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Quiet honors for a WW II veteran

Recently released after medical treatment, Delores Hazelton was able to rejoin her husband for an informal Veterans Day observance at Heritage House in Blackduck. Neal is a World War II veteran who served with the U. S. Army in the Pacific Theater.

There was a cake, shared with friends, but for Neal Hazelton, just having his wife, Delores, back after being away for medical treatment was worth celebrating.

Born and raised in Brainerd, the Hazeltons lived in Funkley before moving to their apartment in Heritage House.

This week, he seemed as proud of their 63 years of marriage and of their three children with their own successful careers, as of anything. He was more anxious to tell of the children's accomplishments than of his own service as an anti-tank platoon leader in the Infantry during World War II.

Hazelton saw action as a sergeant ("I had three stripes.") in the South Pacific including assignments on the islands of Saipan and Okinawa. He recalls an action where the men were advancing in a long line when they came under fire.

"We'd gone 15 days without a shot being fired," Hazelton remembered. "Then we started moving forward in a mile-long row. We came under fire right after that and it was coming from a ridge and there was a lot of it." It was probably shrapnel from a Japanese grenade that wounded him in the leg, for which he was awarded the Purple Heart. He doesn't go into a lot of detail but showed the scar which is still there.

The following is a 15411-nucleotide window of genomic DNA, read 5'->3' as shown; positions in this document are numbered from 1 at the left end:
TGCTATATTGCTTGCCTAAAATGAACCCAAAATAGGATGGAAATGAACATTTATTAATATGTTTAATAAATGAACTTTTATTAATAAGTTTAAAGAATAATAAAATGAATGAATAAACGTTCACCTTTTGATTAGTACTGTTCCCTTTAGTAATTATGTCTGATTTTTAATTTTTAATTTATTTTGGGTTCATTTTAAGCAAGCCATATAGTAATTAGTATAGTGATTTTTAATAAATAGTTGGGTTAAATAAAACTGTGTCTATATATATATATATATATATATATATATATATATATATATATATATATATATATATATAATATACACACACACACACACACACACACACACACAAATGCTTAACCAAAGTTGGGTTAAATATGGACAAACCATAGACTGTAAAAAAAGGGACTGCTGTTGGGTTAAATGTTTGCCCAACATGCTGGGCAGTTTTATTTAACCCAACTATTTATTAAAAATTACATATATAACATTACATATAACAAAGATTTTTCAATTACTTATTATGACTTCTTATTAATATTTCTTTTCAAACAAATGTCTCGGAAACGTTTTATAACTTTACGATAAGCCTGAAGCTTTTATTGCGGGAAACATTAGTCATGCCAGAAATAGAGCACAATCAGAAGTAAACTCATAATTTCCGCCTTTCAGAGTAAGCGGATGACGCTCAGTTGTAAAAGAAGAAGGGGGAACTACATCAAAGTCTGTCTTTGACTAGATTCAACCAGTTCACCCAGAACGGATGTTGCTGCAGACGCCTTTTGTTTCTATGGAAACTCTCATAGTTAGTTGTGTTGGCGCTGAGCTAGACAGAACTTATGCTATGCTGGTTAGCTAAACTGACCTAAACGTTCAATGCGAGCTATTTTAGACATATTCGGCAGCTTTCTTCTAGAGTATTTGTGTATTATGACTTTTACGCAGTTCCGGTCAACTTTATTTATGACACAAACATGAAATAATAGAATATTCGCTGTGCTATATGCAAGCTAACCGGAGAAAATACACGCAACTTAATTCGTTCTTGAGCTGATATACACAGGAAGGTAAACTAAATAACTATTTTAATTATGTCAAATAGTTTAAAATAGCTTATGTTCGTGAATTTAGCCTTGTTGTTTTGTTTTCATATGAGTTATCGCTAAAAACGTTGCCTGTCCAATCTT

Hazelton was nominated for a second Purple Heart in another action, a nomination he declined to accept.

Like scores of veterans of World War II, Hazelton has been asked if he was a hero, and has offers the same answer each time he's asked.

"I never figured myself to be a hero," he says, "because in that war everybody was a hero." He talks of the people back home growing food, delivering groceries, doing their everyday jobs so "we could win the war. The people back home -- they were as much heroes as anyone."

"I saw an officer once with medals all over, but just because he wasn't up ahead in the battle some people wondered how he got them. I just remember that he was responsible for all those men under him, and to me, he earned every one of those ribbons."

After leaving the Army, Hazelton spent 20 years working on cars. When he retired, he and Delores sat around their house for two weeks, wondering what to do. He went looking and was soon employed, doing various jobs at boat landings and clearing brush with the Forest Service.

The Hazeltons had two children and adopted a third. The latter, a son, has spent 22 years with the Hillshire Farms food company. Their own son is with Marvin Windows Company in Warroad and the daughter with Wells Fargo at a bank in Minneapolis.

Hazelton was discharged at Camp McCoy in Wisconsin 54 years ago this week. His discharge came just a few weeks after Hiroshima and Nagasaki had been hit by the first atomic bombs. Asked how he felt about the use of those weapons, he answered first that he felt it was a good thing because of all the lives -- American and Japanese--that were saved because it ended the war.

Then, he added, "It meant we could go home."